About Dina Wallin, MD

ALiEM Series Editor, The Leader's Library
Assistant Medical Director of Pediatric Emergency Medicine
Zuckerberg San Francisco General Hospital;
Assistant Clinical Professor of Emergency Medicine and Pediatrics
University of California San Francisco

Defying Forgettable Flatness: The Power of Moments | Summary of The Leader’s Library Discussion

The Power of Moment book for the Leader's Library

In September, ALiEM hosted its fourth iteration of The Leader’s Library, this time discussing The Power of Moments by Chip Heath and Dan Heath [Amazon link to book]. Driven by a purpose “to defy the forgettable flatness of everyday work and life by creating a few precious moments,” 30 participants and 6 facilitators embarked on a 3-day voyage through the book, exploring general themes of CREATE (how do we manipulate our surroundings to create powerful moments?), REFLECT (how have powerful moments influenced our personal and professional lives?), and CAPITALIZE (how can we utilize moments to effect change and progress?). The interprofessional group of participants hailed from 6 countries, representing all levels of training, with local, regional, state, national, and international leadership experience. Lots of lived moments to contemplate!

The authors explain that for a moment to jump out at us and really stick, influencing our outlook and changing our behavior (a “defining moment”), the moment must:

  • Elevate us: pull us up from the mundane into something special (ex. a colleague brings you a fancy latte on shift to celebrate your birthday), and/or
  • Deepen our insight: change our understanding of the world (ex. hearing a speaker who completely reframes the way we’d always viewed a topic), and/or
  • Instill pride: help us see ourselves and others at our best, and be proud of this (ex. public recognition at faculty meeting for a job well done), and/or
  • Create connection: link us with others (ex. current residents, faculty, and alumni celebrating together at residency graduation)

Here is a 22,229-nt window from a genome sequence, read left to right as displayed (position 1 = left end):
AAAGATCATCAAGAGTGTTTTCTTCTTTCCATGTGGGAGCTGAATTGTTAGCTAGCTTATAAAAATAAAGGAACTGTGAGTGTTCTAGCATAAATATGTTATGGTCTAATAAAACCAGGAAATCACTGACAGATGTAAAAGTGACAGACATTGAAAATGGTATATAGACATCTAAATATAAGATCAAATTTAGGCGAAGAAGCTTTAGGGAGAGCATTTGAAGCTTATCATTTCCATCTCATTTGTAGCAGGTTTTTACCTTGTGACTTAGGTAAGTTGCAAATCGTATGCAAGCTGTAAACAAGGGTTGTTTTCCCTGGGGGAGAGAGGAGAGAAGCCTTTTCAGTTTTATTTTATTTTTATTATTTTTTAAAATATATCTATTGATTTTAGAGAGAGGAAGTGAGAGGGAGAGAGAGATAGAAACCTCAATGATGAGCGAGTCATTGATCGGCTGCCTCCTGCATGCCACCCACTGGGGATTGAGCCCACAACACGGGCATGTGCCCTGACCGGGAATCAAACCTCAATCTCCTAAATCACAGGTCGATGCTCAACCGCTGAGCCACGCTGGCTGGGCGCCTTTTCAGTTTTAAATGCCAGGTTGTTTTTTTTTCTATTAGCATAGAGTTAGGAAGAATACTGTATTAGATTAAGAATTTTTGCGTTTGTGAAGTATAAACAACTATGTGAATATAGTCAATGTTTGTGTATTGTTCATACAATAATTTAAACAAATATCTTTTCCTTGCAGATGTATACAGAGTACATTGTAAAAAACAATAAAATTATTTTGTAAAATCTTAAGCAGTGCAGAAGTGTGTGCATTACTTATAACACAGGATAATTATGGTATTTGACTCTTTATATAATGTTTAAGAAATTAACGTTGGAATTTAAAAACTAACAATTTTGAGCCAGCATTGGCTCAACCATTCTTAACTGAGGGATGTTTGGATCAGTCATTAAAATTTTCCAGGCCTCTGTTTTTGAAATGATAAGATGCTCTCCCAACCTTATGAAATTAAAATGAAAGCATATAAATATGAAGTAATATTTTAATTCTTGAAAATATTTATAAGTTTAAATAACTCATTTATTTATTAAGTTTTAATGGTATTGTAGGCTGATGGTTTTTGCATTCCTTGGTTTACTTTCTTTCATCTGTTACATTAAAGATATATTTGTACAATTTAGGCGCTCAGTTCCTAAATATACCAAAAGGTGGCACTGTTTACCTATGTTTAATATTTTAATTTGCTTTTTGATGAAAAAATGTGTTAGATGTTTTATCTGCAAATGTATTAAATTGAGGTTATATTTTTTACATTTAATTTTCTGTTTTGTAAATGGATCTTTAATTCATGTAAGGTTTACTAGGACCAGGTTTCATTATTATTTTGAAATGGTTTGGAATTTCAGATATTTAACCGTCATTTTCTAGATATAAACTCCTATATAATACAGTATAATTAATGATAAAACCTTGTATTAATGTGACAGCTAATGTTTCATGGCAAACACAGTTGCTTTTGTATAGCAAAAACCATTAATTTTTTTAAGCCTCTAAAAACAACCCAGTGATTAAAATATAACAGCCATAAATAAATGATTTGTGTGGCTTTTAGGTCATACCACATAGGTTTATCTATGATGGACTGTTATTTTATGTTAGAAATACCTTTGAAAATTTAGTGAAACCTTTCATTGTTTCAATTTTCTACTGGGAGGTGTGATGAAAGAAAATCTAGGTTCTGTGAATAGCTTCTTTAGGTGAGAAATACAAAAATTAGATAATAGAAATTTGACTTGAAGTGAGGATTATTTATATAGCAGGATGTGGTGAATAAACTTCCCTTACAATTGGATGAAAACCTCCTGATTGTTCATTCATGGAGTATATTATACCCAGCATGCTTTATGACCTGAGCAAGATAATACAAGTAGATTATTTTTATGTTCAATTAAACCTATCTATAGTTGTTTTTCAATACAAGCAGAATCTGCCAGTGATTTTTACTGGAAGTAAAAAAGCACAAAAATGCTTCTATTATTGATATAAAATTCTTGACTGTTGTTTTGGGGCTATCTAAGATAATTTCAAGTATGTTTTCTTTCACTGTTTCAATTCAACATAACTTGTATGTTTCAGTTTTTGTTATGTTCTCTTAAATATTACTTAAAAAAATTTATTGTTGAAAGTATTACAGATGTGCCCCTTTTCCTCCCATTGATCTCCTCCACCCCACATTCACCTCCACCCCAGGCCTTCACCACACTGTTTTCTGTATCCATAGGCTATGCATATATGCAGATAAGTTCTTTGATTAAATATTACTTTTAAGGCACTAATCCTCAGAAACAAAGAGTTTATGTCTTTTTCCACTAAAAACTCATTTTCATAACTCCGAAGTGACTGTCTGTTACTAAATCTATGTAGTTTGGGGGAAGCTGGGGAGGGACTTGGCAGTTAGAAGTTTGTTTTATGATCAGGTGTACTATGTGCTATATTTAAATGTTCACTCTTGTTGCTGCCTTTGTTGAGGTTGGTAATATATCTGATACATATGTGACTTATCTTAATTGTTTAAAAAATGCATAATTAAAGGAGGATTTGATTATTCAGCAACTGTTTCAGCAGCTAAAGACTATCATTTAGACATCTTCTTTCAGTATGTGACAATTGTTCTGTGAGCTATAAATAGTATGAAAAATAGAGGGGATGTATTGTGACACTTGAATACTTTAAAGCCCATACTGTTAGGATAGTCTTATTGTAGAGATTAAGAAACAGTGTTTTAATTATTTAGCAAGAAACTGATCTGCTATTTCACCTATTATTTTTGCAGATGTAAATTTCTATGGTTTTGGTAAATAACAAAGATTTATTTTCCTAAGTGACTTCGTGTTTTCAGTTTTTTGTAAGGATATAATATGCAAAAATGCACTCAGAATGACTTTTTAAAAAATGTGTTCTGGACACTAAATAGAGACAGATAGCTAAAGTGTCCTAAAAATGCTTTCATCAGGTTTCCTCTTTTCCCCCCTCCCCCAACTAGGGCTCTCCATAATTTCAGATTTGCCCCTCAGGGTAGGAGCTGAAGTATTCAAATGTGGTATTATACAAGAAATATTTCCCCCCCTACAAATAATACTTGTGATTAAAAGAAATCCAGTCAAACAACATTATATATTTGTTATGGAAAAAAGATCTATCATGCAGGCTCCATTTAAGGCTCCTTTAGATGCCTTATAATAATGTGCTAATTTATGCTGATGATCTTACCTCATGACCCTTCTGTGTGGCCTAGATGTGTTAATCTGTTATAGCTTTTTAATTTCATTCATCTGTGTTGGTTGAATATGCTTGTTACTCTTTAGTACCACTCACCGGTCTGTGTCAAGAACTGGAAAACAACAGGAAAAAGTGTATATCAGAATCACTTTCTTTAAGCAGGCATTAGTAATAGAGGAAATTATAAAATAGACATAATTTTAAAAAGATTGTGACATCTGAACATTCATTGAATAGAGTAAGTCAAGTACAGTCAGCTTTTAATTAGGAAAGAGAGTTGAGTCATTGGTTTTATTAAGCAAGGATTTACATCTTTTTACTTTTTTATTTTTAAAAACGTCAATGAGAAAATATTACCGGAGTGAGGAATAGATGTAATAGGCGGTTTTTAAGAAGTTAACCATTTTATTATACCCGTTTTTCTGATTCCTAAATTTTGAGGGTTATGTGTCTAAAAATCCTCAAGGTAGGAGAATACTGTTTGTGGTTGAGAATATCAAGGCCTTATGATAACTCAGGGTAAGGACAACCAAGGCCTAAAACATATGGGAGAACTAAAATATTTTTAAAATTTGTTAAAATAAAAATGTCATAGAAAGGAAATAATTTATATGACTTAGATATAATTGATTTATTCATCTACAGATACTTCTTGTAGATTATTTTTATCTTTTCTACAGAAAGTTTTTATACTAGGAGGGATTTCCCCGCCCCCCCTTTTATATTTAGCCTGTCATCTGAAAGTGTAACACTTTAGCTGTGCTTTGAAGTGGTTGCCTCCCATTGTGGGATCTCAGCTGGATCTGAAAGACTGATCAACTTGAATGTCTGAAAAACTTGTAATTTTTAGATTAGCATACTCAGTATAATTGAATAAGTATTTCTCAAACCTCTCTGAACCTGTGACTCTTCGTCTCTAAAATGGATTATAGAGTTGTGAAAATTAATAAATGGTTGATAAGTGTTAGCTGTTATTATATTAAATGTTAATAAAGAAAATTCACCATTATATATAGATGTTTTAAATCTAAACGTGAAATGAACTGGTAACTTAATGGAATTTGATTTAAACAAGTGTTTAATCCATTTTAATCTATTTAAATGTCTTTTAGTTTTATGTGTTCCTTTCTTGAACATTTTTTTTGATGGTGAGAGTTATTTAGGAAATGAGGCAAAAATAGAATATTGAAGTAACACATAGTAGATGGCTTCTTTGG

Once we understand these critical components of defining moments, we can then engineer our environments to create these moments intentionally. Whether a person is a community provider seeking to spice up their on-shift work, or a residency program director hunting for ways to boost morale in a tough year, or the director of a regional disaster response during a pandemic– all of us in emergency medicine could use some extra powerful moments in our lives.

Day 1: Create

The first day of The Leader’s Library started with participants describing particularly memorable moments in their lives. Inevitably, the conversation shifted to the concepts of time and timing, and a nuanced discussion ensued around our relationship with the two (how is a minute different from a moment?). In the Greek language there are two words for time: chronos and kairos. Most of our professional energy is spent focusing on time (chronos), while most meaningful moments are more significantly influenced by timing (kairos); participants discussed how we can shift our worlds more toward kairos to maximize great moments. (For example, selecting a kairos time to deliver important feedback might create a defining moment for the recipient, while a feedback session centered around chronos is just another meeting.) 

We then contemplated how mindset can affect moments, and whether people with a growth mindset inherently experience moments differently than ones with a fixed mindset (participants felt that they do– a growth mindset allows an individual to recognize a low point or “pit” as a valuable learning opportunity, a powerful moment, while a fixed mindset might only perceive an obstacle). 

We then discussed transition. Acknowledging that many memorable moments happen during times of transition (birthdays, graduations, weddings, funerals), how can we as leaders and educators choreograph inevitable transitions (such as the start of a new rotation, or the beginning of a new postgraduate year of training) to maximize and enhance the experience for our learners? Participants shared a wealth of great ideas, such as a resident receiving the “golden laryngoscope” trophy once they’ve signed off on intubations, bringing a cake to a trainee’s last shift of residency and sending a picture of them cutting it to their family, and welcoming a resident who’s been lost in off-service land with a cup of coffee and a granola bar on their first shift back in the ED.